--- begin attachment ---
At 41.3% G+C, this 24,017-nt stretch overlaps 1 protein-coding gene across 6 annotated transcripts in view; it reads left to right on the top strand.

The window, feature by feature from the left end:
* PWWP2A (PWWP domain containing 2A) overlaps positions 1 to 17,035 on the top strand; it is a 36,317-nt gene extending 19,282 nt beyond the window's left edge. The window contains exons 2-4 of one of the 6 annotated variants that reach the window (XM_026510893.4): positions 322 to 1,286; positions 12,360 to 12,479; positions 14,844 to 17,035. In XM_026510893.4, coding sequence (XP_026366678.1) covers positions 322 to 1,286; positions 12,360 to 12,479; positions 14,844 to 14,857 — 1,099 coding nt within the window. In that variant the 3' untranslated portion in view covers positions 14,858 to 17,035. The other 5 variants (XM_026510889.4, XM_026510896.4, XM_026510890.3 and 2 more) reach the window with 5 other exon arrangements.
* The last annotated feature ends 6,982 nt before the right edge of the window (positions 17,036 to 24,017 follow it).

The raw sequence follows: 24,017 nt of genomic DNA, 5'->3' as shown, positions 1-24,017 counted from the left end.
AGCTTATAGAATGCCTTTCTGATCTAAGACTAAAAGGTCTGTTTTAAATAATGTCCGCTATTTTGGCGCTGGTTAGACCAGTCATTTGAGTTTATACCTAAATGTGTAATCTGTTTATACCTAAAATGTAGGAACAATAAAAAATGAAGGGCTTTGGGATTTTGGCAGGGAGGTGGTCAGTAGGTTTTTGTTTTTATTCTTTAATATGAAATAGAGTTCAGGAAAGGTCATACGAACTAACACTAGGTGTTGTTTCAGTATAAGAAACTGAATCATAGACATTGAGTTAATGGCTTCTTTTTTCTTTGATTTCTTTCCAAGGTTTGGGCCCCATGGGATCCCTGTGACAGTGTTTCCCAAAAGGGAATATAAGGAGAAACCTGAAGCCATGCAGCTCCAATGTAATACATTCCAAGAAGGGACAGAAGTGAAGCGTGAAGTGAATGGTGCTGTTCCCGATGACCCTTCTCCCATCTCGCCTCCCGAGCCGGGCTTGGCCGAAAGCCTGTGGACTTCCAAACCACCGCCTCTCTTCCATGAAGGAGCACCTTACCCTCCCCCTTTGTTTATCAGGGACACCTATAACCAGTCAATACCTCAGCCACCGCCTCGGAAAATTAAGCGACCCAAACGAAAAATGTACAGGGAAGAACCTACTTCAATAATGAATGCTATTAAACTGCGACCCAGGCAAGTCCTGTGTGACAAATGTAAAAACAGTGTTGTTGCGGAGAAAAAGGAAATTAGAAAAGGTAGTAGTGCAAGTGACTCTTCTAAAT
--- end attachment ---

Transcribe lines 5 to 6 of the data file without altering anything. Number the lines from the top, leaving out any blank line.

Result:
The raw sequence follows: 24,017 nt of genomic DNA, 5'->3' as shown, positions 1-24,017 counted from the left end.
AGCTTATAGAATGCCTTTCTGATCTAAGACTAAAAGGTCTGTTTTAAATAATGTCCGCTATTTTGGCGCTGGTTAGACCAGTCATTTGAGTTTATACCTAAATGTGTAATCTGTTTATACCTAAAATGTAGGAACAATAAAAAATGAAGGGCTTTGGGATTTTGGCAGGGAGGTGGTCAGTAGGTTTTTGTTTTTATTCTTTAATATGAAATAGAGTTCAGGAAAGGTCATACGAACTAACACTAGGTGTTGTTTCAGTATAAGAAACTGAATCATAGACATTGAGTTAATGGCTTCTTTTTTCTTTGATTTCTTTCCAAGGTTTGGGCCCCATGGGATCCCTGTGACAGTGTTTCCCAAAAGGGAATATAAGGAGAAACCTGAAGCCATGCAGCTCCAATGTAATACATTCCAAGAAGGGACAGAAGTGAAGCGTGAAGTGAATGGTGCTGTTCCCGATGACCCTTCTCCCATCTCGCCTCCCGAGCCGGGCTTGGCCGAAAGCCTGTGGACTTCCAAACCACCGCCTCTCTTCCATGAAGGAGCACCTTACCCTCCCCCTTTGTTTATCAGGGACACCTATAACCAGTCAATACCTCAGCCACCGCCTCGGAAAATTAAGCGACCCAAACGAAAAATGTACAGGGAAGAACCTACTTCAATAATGAATGCTATTAAACTGCGACCCAGGCAAGTCCTGTGTGACAAATGTAAAAACAGTGTTGTTGCGGAGAAAAAGGAAATTAGAAAAGGTAGTAGTGCAAGTGACTCTTCTAAAT